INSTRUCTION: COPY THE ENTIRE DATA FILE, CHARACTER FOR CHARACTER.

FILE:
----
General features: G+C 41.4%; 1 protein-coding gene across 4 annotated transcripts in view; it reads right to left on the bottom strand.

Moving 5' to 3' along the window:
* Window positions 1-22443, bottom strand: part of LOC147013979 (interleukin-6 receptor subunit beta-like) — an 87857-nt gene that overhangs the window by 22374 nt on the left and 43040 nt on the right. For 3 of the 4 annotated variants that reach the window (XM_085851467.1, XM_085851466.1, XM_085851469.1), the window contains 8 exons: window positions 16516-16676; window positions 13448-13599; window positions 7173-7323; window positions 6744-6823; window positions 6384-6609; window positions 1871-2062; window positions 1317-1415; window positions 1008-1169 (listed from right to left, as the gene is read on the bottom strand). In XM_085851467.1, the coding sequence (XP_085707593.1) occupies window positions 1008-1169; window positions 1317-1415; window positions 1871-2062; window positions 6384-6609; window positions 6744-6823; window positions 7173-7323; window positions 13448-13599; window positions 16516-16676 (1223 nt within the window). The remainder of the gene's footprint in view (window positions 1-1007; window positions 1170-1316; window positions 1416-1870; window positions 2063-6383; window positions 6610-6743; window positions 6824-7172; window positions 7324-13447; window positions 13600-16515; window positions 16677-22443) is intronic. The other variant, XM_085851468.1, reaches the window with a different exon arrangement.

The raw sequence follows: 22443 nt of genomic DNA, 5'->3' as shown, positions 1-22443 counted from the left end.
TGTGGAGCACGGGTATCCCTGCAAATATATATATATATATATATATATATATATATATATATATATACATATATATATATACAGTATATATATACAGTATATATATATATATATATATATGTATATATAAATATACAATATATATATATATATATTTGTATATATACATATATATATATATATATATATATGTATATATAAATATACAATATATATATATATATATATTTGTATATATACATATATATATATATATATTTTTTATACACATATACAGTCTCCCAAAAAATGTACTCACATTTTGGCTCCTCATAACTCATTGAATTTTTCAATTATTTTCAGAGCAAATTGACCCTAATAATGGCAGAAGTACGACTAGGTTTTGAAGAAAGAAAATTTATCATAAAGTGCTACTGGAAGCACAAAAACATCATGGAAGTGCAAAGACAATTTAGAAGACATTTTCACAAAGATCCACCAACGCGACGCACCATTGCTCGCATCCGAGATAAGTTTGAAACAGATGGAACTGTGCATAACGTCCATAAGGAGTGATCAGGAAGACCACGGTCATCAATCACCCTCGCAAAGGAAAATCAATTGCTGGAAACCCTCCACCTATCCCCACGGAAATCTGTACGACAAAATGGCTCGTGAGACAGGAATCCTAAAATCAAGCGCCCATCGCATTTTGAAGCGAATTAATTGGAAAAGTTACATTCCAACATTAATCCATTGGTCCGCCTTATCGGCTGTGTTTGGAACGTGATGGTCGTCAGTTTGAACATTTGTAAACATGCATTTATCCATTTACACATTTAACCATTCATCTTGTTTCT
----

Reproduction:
General features: G+C 41.4%; 1 protein-coding gene across 4 annotated transcripts in view; it reads right to left on the bottom strand.

Moving 5' to 3' along the window:
* Window positions 1-22443, bottom strand: part of LOC147013979 (interleukin-6 receptor subunit beta-like) — an 87857-nt gene that overhangs the window by 22374 nt on the left and 43040 nt on the right. For 3 of the 4 annotated variants that reach the window (XM_085851467.1, XM_085851466.1, XM_085851469.1), the window contains 8 exons: window positions 16516-16676; window positions 13448-13599; window positions 7173-7323; window positions 6744-6823; window positions 6384-6609; window positions 1871-2062; window positions 1317-1415; window positions 1008-1169 (listed from right to left, as the gene is read on the bottom strand). In XM_085851467.1, the coding sequence (XP_085707593.1) occupies window positions 1008-1169; window positions 1317-1415; window positions 1871-2062; window positions 6384-6609; window positions 6744-6823; window positions 7173-7323; window positions 13448-13599; window positions 16516-16676 (1223 nt within the window). The remainder of the gene's footprint in view (window positions 1-1007; window positions 1170-1316; window positions 1416-1870; window positions 2063-6383; window positions 6610-6743; window positions 6824-7172; window positions 7324-13447; window positions 13600-16515; window positions 16677-22443) is intronic. The other variant, XM_085851468.1, reaches the window with a different exon arrangement.

The raw sequence follows: 22443 nt of genomic DNA, 5'->3' as shown, positions 1-22443 counted from the left end.
TGTGGAGCACGGGTATCCCTGCAAATATATATATATATATATATATATATATATATATATATATATACATATATATATATACAGTATATATATACAGTATATATATATATATATATATATGTATATATAAATATACAATATATATATATATATATTTGTATATATACATATATATATATATATATATATATGTATATATAAATATACAATATATATATATATATATATTTGTATATATACATATATATATATATATATTTTTTATACACATATACAGTCTCCCAAAAAATGTACTCACATTTTGGCTCCTCATAACTCATTGAATTTTTCAATTATTTTCAGAGCAAATTGACCCTAATAATGGCAGAAGTACGACTAGGTTTTGAAGAAAGAAAATTTATCATAAAGTGCTACTGGAAGCACAAAAACATCATGGAAGTGCAAAGACAATTTAGAAGACATTTTCACAAAGATCCACCAACGCGACGCACCATTGCTCGCATCCGAGATAAGTTTGAAACAGATGGAACTGTGCATAACGTCCATAAGGAGTGATCAGGAAGACCACGGTCATCAATCACCCTCGCAAAGGAAAATCAATTGCTGGAAACCCTCCACCTATCCCCACGGAAATCTGTACGACAAAATGGCTCGTGAGACAGGAATCCTAAAATCAAGCGCCCATCGCATTTTGAAGCGAATTAATTGGAAAAGTTACATTCCAACATTAATCCATTGGTCCGCCTTATCGGCTGTGTTTGGAACGTGATGGTCGTCAGTTTGAACATTTGTAAACATGCATTTATCCATTTACACATTTAACCATTCATCTTGTTTCT